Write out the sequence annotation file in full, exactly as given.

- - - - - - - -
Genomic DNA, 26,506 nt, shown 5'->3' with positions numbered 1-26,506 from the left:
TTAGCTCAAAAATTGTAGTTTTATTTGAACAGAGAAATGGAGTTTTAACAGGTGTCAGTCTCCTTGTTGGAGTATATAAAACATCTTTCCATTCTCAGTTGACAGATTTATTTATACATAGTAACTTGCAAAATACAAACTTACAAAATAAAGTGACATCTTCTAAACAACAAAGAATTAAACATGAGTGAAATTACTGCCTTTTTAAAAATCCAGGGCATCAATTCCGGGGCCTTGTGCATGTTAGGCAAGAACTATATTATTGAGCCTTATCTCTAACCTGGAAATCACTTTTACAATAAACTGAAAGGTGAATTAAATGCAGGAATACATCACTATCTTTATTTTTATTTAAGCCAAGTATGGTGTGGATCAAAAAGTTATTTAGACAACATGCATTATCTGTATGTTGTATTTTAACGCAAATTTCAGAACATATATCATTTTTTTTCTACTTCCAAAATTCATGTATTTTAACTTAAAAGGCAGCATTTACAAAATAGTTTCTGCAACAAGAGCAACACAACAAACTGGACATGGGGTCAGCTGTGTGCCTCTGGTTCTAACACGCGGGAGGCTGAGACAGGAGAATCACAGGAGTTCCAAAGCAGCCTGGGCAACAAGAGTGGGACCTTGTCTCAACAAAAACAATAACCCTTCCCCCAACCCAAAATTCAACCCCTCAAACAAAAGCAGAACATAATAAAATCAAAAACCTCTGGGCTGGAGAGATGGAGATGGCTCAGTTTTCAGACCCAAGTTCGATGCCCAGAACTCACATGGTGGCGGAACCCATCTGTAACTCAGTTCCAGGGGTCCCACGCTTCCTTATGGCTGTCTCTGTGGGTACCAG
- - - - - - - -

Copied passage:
Genomic DNA, 26,506 nt, shown 5'->3' with positions numbered 1-26,506 from the left:
TTAGCTCAAAAATTGTAGTTTTATTTGAACAGAGAAATGGAGTTTTAACAGGTGTCAGTCTCCTTGTTGGAGTATATAAAACATCTTTCCATTCTCAGTTGACAGATTTATTTATACATAGTAACTTGCAAAATACAAACTTACAAAATAAAGTGACATCTTCTAAACAACAAAGAATTAAACATGAGTGAAATTACTGCCTTTTTAAAAATCCAGGGCATCAATTCCGGGGCCTTGTGCATGTTAGGCAAGAACTATATTATTGAGCCTTATCTCTAACCTGGAAATCACTTTTACAATAAACTGAAAGGTGAATTAAATGCAGGAATACATCACTATCTTTATTTTTATTTAAGCCAAGTATGGTGTGGATCAAAAAGTTATTTAGACAACATGCATTATCTGTATGTTGTATTTTAACGCAAATTTCAGAACATATATCATTTTTTTTCTACTTCCAAAATTCATGTATTTTAACTTAAAAGGCAGCATTTACAAAATAGTTTCTGCAACAAGAGCAACACAACAAACTGGACATGGGGTCAGCTGTGTGCCTCTGGTTCTAACACGCGGGAGGCTGAGACAGGAGAATCACAGGAGTTCCAAAGCAGCCTGGGCAACAAGAGTGGGACCTTGTCTCAACAAAAACAATAACCCTTCCCCCAACCCAAAATTCAACCCCTCAAACAAAAGCAGAACATAATAAAATCAAAAACCTCTGGGCTGGAGAGATGGAGATGGCTCAGTTTTCAGACCCAAGTTCGATGCCCAGAACTCACATGGTGGCGGAACCCATCTGTAACTCAGTTCCAGGGGTCCCACGCTTCCTTATGGCTGTCTCTGTGGGTACCAG